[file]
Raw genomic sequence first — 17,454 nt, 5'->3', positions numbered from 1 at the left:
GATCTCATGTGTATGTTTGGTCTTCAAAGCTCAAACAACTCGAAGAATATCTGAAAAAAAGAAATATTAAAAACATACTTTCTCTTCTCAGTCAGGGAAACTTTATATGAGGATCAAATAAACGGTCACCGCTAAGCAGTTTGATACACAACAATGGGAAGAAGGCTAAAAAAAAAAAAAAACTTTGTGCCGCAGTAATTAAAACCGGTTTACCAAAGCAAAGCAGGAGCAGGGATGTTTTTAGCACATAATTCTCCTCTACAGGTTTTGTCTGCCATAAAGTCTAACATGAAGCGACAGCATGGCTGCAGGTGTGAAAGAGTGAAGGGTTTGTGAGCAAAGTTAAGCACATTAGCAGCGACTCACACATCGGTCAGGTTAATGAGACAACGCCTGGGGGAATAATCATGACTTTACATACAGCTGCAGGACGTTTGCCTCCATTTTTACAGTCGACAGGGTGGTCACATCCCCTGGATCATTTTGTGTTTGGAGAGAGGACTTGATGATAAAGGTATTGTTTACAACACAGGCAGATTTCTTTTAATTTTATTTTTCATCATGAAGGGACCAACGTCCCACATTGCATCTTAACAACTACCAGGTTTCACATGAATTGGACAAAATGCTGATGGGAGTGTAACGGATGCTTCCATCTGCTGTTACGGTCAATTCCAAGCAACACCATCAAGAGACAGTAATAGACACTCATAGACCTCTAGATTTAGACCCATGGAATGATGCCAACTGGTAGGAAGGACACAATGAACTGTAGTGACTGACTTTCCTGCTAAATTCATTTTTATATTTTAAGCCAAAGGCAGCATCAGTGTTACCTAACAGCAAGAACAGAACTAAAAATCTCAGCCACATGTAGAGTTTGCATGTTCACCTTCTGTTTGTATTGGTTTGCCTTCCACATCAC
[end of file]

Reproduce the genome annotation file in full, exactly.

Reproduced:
Raw genomic sequence first — 17,454 nt, 5'->3', positions numbered from 1 at the left:
GATCTCATGTGTATGTTTGGTCTTCAAAGCTCAAACAACTCGAAGAATATCTGAAAAAAAGAAATATTAAAAACATACTTTCTCTTCTCAGTCAGGGAAACTTTATATGAGGATCAAATAAACGGTCACCGCTAAGCAGTTTGATACACAACAATGGGAAGAAGGCTAAAAAAAAAAAAAAACTTTGTGCCGCAGTAATTAAAACCGGTTTACCAAAGCAAAGCAGGAGCAGGGATGTTTTTAGCACATAATTCTCCTCTACAGGTTTTGTCTGCCATAAAGTCTAACATGAAGCGACAGCATGGCTGCAGGTGTGAAAGAGTGAAGGGTTTGTGAGCAAAGTTAAGCACATTAGCAGCGACTCACACATCGGTCAGGTTAATGAGACAACGCCTGGGGGAATAATCATGACTTTACATACAGCTGCAGGACGTTTGCCTCCATTTTTACAGTCGACAGGGTGGTCACATCCCCTGGATCATTTTGTGTTTGGAGAGAGGACTTGATGATAAAGGTATTGTTTACAACACAGGCAGATTTCTTTTAATTTTATTTTTCATCATGAAGGGACCAACGTCCCACATTGCATCTTAACAACTACCAGGTTTCACATGAATTGGACAAAATGCTGATGGGAGTGTAACGGATGCTTCCATCTGCTGTTACGGTCAATTCCAAGCAACACCATCAAGAGACAGTAATAGACACTCATAGACCTCTAGATTTAGACCCATGGAATGATGCCAACTGGTAGGAAGGACACAATGAACTGTAGTGACTGACTTTCCTGCTAAATTCATTTTTATATTTTAAGCCAAAGGCAGCATCAGTGTTACCTAACAGCAAGAACAGAACTAAAAATCTCAGCCACATGTAGAGTTTGCATGTTCACCTTCTGTTTGTATTGGTTTGCCTTCCACATCAC